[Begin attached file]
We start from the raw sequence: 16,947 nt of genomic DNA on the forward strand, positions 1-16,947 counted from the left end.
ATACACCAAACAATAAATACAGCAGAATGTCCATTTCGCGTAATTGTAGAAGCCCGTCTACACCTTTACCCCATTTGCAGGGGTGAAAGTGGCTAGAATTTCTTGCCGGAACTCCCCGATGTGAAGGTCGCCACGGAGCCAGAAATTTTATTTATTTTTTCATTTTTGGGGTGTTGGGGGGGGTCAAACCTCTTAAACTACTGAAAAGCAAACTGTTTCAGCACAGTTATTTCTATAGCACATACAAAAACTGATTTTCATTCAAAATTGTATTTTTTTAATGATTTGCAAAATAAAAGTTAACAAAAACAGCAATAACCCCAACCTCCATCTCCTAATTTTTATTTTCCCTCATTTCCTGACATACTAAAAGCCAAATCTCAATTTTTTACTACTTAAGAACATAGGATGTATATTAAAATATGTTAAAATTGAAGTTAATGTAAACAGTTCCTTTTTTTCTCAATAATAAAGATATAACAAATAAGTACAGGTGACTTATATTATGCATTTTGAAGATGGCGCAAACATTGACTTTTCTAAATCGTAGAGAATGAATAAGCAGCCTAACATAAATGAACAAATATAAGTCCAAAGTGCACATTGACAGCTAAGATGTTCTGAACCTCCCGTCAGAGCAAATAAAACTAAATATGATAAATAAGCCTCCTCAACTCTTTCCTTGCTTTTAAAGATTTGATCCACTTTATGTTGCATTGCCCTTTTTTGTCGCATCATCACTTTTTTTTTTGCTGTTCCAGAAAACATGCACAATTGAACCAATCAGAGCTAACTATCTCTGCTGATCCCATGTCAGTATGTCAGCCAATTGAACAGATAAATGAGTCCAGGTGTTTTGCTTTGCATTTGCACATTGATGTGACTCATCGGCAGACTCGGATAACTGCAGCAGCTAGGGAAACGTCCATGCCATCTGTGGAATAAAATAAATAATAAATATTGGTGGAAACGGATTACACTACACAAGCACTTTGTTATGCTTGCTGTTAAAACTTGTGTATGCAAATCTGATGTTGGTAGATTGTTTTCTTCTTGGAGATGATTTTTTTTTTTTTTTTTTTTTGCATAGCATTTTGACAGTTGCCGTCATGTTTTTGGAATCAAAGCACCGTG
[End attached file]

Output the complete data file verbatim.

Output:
We start from the raw sequence: 16,947 nt of genomic DNA on the forward strand, positions 1-16,947 counted from the left end.
ATACACCAAACAATAAATACAGCAGAATGTCCATTTCGCGTAATTGTAGAAGCCCGTCTACACCTTTACCCCATTTGCAGGGGTGAAAGTGGCTAGAATTTCTTGCCGGAACTCCCCGATGTGAAGGTCGCCACGGAGCCAGAAATTTTATTTATTTTTTCATTTTTGGGGTGTTGGGGGGGGTCAAACCTCTTAAACTACTGAAAAGCAAACTGTTTCAGCACAGTTATTTCTATAGCACATACAAAAACTGATTTTCATTCAAAATTGTATTTTTTTAATGATTTGCAAAATAAAAGTTAACAAAAACAGCAATAACCCCAACCTCCATCTCCTAATTTTTATTTTCCCTCATTTCCTGACATACTAAAAGCCAAATCTCAATTTTTTACTACTTAAGAACATAGGATGTATATTAAAATATGTTAAAATTGAAGTTAATGTAAACAGTTCCTTTTTTTCTCAATAATAAAGATATAACAAATAAGTACAGGTGACTTATATTATGCATTTTGAAGATGGCGCAAACATTGACTTTTCTAAATCGTAGAGAATGAATAAGCAGCCTAACATAAATGAACAAATATAAGTCCAAAGTGCACATTGACAGCTAAGATGTTCTGAACCTCCCGTCAGAGCAAATAAAACTAAATATGATAAATAAGCCTCCTCAACTCTTTCCTTGCTTTTAAAGATTTGATCCACTTTATGTTGCATTGCCCTTTTTTGTCGCATCATCACTTTTTTTTTTGCTGTTCCAGAAAACATGCACAATTGAACCAATCAGAGCTAACTATCTCTGCTGATCCCATGTCAGTATGTCAGCCAATTGAACAGATAAATGAGTCCAGGTGTTTTGCTTTGCATTTGCACATTGATGTGACTCATCGGCAGACTCGGATAACTGCAGCAGCTAGGGAAACGTCCATGCCATCTGTGGAATAAAATAAATAATAAATATTGGTGGAAACGGATTACACTACACAAGCACTTTGTTATGCTTGCTGTTAAAACTTGTGTATGCAAATCTGATGTTGGTAGATTGTTTTCTTCTTGGAGATGATTTTTTTTTTTTTTTTTTTTTGCATAGCATTTTGACAGTTGCCGTCATGTTTTTGGAATCAAAGCACCGTG